Electronic documents are available to be retrieved when needed. If they’re never going to be retrieved, it would be a meaningless exercise to keep them, wasting space, man hours, and money.
Individuals retrieve documents for personal, business, or legal purposes.
- You might want to re-read an old story or letter, which you’ve stored in an organized or random manner along with many others. That would be a personal purpose.
- You might want to study the sales trends for a particular line of products you sell. You would then want to retrieve all the sales invoices for the relevant period and summarize the sales patterns of products in that line. This is a typical example of document retrieval with a business purpose.
- An employee is suing you for wrongful dismissal. You would then want to retrieve all documents relating to that employee’s employment contract and evidence of breach of contract. The primary purpose here is legal defense.
Document retrieval becomes an issue when the volume of documents is large. In the case of business documents, huge volumes are typical.
Locating a particular document and retrieving it from among the mass quantity of documents becomes a document-management issue.
Elements of a Document Retrieval System
The three key elements of a document retrieval system are:
A Document Store:
Documents must be stored safely so that they can be retrieved whenever needed. These days, documents are typically stored in computer databases or on computer file systems with the help of databases.
A Classification System:
To facilitate later retrieval, documents must be organized in a meaningful manner that is easy to work with and understand. This leads to creating an index or catalog that can be referenced for locating the particular document to be retrieved.
Retrieval Request Communication:
The person who needs a document must specify the request in a manner that facilitates retrieval. In the case of computer databases, you can even specify a few relevant words and then ask the system to locate documents containing those words. An interface must be provided to input this request.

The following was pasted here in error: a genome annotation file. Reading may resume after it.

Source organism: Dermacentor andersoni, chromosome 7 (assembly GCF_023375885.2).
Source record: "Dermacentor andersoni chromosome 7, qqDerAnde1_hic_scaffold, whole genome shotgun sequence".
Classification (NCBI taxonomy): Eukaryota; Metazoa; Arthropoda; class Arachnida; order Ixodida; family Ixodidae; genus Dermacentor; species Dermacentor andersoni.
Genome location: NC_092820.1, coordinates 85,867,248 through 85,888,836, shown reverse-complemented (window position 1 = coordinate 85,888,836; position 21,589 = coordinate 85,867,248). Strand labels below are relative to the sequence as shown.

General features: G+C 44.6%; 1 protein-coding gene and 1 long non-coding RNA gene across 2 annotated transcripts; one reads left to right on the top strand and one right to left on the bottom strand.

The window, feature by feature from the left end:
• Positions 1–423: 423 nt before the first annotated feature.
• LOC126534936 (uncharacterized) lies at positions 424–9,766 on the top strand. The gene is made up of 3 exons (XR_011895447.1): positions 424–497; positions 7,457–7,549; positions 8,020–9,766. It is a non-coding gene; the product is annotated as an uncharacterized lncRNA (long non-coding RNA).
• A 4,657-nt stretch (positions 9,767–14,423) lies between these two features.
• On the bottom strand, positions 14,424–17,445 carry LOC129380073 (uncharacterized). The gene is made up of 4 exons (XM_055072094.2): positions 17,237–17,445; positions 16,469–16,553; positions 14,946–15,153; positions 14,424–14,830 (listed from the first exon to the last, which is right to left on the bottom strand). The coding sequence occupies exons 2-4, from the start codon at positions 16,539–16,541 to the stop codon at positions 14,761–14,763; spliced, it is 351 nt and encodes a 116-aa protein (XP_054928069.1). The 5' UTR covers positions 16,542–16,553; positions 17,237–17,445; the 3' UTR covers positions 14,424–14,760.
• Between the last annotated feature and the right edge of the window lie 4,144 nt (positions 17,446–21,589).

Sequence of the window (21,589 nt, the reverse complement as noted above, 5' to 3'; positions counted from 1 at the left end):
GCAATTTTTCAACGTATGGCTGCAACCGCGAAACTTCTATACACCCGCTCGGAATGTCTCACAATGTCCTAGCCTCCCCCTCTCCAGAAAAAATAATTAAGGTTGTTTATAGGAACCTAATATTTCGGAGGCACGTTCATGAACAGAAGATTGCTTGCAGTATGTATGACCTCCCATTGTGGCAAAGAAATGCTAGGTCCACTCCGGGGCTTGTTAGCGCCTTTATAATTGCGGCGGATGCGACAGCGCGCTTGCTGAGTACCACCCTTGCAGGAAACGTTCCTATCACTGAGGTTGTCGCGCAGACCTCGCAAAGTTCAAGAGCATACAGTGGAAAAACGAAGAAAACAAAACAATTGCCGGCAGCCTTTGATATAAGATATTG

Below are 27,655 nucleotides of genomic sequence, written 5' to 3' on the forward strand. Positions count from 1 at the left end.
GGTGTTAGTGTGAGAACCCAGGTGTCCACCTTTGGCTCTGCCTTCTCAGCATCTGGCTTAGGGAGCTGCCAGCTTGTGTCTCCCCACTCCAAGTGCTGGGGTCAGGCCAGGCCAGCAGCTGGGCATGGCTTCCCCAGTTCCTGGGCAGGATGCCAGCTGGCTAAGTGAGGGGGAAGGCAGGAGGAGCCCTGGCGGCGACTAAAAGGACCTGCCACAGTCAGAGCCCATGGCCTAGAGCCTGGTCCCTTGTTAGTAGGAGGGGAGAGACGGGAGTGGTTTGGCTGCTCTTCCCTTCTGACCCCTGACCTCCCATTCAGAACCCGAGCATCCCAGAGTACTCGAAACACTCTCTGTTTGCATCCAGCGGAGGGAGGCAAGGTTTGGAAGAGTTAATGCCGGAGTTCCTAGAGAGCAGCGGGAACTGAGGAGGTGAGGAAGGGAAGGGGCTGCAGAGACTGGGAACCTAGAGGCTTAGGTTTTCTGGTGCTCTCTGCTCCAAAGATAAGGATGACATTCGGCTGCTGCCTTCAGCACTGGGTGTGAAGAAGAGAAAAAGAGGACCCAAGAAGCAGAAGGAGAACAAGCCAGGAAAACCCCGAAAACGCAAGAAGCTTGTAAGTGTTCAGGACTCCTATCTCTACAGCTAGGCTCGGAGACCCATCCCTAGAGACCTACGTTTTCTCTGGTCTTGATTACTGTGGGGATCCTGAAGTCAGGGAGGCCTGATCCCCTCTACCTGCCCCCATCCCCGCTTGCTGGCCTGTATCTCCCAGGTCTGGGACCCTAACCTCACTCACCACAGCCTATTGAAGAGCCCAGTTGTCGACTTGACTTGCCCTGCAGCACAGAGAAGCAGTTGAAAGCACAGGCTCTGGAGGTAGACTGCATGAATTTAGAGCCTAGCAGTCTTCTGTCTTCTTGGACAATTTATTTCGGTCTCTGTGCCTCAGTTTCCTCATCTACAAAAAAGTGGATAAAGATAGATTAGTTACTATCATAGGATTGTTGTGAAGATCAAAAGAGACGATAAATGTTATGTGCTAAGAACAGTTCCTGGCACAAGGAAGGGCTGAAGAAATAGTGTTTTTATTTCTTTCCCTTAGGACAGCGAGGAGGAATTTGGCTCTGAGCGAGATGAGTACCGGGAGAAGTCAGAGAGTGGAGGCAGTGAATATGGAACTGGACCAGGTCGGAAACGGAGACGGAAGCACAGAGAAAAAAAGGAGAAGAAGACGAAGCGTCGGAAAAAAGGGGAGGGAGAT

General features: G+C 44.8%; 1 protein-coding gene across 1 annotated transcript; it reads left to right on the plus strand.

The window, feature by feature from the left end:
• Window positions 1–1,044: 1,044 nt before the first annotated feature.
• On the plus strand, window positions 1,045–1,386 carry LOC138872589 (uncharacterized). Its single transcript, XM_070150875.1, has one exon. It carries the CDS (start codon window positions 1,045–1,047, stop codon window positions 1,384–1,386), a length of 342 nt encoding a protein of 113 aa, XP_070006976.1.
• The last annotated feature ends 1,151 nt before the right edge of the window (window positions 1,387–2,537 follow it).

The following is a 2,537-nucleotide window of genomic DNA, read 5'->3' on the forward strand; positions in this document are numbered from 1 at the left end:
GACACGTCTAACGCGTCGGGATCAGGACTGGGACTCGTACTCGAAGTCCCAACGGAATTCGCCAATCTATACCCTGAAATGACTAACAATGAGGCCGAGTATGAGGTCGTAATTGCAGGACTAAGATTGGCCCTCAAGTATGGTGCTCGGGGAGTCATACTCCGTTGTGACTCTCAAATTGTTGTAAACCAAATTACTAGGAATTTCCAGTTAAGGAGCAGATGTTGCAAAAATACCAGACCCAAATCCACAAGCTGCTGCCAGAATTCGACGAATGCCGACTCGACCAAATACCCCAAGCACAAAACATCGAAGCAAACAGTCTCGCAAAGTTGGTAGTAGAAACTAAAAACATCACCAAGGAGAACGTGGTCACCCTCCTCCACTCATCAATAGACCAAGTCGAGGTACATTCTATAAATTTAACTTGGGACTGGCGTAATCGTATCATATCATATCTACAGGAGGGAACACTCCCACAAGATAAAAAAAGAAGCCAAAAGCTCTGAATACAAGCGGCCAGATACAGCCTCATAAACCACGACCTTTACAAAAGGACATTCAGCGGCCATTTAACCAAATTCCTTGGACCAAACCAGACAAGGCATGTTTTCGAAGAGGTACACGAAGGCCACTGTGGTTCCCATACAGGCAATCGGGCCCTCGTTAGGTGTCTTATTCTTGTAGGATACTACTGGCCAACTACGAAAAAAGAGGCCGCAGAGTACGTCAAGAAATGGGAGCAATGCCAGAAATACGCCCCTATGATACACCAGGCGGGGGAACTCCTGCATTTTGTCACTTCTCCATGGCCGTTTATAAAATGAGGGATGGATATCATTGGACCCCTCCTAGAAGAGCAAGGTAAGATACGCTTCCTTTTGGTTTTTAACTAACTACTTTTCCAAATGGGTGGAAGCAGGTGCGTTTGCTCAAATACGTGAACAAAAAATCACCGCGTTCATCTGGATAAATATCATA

An internet search engine is a good example of a document retrieval system. The documents in this case often involve not only traditional Web pages but also items such as books, maps, and images.
What’s Involved in Document Retrieval?
Retrieving a document typically involves:
Making Your Request:
You might ask your secretary to find that letter you sent to Mr. Somebody last month. Or you might enter the unique words that letter contains and ask your e-mail program (with a search function) to find that letter.
Matching Your Query With Documents:
The secretary might ask you whether it was the letter sent in the first week or third week that you want. The e-mail program might bring up a list of mails containing the words you specified. What’s involved here is an attempt to match your query with the document. You might have to refine the query by specifying additional criteria before you get exactly what you want (if it exists).
Ranking the Documents in Order of Relevance:
Unlike your secretary, databases can not ask for further clarifications to identify exactly which document you want. Instead, they list all the documents in their index that match your query in some way. It then becomes necessary to rank these documents in an order of relevance. Search engines have algorithms to assess the relevance of documents to particular queries and then display them in that order.
Until recently, search applications were primarily found on the Internet. Today they’re available even for stand-alone desktop workstations and your business intranet.
With the help of these applications, you can find what you want, without bothering your secretary. The speed of getting the document you want has become incomparably faster.
Structured querying can help the process of document retrieval to be both faster and more meaningful.
An e-mail program with search facilities is a good example of structured querying. You can specify name of the sender or recipient and a date range, in addition to or in place of specific words in the content of the e-mail. In the case of general searches, you can narrow down your search as many times as needed.
Spending a little time on how to refine your search can result in much higher search productivity.
Document Management Systems
All good document management systems have facilities to enable efficient retrieval of the documents stored. Time spent on learning how to use the retrieval tools is a good use of time.
Ultimately, your document management software system should save you time and energy by giving you quick and easy access to your documents.